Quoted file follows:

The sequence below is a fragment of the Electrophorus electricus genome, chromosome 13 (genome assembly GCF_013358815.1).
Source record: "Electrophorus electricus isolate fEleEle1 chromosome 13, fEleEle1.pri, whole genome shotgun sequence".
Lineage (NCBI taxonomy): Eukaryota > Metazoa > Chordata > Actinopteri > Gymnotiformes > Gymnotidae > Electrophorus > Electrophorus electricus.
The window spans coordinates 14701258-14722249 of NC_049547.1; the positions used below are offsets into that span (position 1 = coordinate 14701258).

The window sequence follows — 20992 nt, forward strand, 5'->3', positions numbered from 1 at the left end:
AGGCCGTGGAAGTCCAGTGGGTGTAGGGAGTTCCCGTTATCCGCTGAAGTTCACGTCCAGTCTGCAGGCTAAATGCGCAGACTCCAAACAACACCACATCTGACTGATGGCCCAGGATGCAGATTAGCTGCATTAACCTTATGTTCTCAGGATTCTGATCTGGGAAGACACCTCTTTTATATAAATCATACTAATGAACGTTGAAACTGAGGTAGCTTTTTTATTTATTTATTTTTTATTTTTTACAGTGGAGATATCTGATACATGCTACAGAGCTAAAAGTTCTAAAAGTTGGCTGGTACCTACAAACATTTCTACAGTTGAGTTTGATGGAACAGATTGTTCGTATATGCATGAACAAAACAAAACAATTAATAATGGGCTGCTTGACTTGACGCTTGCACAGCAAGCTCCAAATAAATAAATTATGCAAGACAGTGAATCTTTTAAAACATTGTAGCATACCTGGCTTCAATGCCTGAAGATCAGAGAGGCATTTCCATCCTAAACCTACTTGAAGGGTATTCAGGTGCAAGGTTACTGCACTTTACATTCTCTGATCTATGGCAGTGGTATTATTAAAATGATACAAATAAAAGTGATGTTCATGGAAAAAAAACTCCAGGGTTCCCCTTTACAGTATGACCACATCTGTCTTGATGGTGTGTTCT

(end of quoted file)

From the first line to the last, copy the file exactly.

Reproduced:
The sequence below is a fragment of the Electrophorus electricus genome, chromosome 13 (genome assembly GCF_013358815.1).
Source record: "Electrophorus electricus isolate fEleEle1 chromosome 13, fEleEle1.pri, whole genome shotgun sequence".
Lineage (NCBI taxonomy): Eukaryota > Metazoa > Chordata > Actinopteri > Gymnotiformes > Gymnotidae > Electrophorus > Electrophorus electricus.
The window spans coordinates 14701258-14722249 of NC_049547.1; the positions used below are offsets into that span (position 1 = coordinate 14701258).

The window sequence follows — 20992 nt, forward strand, 5'->3', positions numbered from 1 at the left end:
AGGCCGTGGAAGTCCAGTGGGTGTAGGGAGTTCCCGTTATCCGCTGAAGTTCACGTCCAGTCTGCAGGCTAAATGCGCAGACTCCAAACAACACCACATCTGACTGATGGCCCAGGATGCAGATTAGCTGCATTAACCTTATGTTCTCAGGATTCTGATCTGGGAAGACACCTCTTTTATATAAATCATACTAATGAACGTTGAAACTGAGGTAGCTTTTTTATTTATTTATTTTTTATTTTTTACAGTGGAGATATCTGATACATGCTACAGAGCTAAAAGTTCTAAAAGTTGGCTGGTACCTACAAACATTTCTACAGTTGAGTTTGATGGAACAGATTGTTCGTATATGCATGAACAAAACAAAACAATTAATAATGGGCTGCTTGACTTGACGCTTGCACAGCAAGCTCCAAATAAATAAATTATGCAAGACAGTGAATCTTTTAAAACATTGTAGCATACCTGGCTTCAATGCCTGAAGATCAGAGAGGCATTTCCATCCTAAACCTACTTGAAGGGTATTCAGGTGCAAGGTTACTGCACTTTACATTCTCTGATCTATGGCAGTGGTATTATTAAAATGATACAAATAAAAGTGATGTTCATGGAAAAAAAACTCCAGGGTTCCCCTTTACAGTATGACCACATCTGTCTTGATGGTGTGTTCT